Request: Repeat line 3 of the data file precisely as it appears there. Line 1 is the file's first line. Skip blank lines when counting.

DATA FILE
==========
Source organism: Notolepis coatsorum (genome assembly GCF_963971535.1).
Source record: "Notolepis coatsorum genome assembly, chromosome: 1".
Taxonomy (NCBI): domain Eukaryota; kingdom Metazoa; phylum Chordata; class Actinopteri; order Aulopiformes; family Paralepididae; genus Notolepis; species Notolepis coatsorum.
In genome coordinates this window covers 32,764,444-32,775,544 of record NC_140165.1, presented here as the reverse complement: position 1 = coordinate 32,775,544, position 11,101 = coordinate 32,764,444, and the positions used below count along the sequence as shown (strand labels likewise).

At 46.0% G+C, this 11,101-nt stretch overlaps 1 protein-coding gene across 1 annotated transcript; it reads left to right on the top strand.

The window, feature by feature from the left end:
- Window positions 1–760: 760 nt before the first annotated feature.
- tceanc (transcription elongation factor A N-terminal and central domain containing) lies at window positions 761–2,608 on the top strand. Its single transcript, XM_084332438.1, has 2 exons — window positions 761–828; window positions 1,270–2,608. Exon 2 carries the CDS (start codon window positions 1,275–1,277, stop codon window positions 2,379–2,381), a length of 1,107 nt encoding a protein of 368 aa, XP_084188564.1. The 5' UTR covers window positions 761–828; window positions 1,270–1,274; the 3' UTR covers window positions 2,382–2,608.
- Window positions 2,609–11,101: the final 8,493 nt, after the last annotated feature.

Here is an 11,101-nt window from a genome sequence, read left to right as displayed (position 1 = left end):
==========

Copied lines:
Taxonomy (NCBI): domain Eukaryota; kingdom Metazoa; phylum Chordata; class Actinopteri; order Aulopiformes; family Paralepididae; genus Notolepis; species Notolepis coatsorum.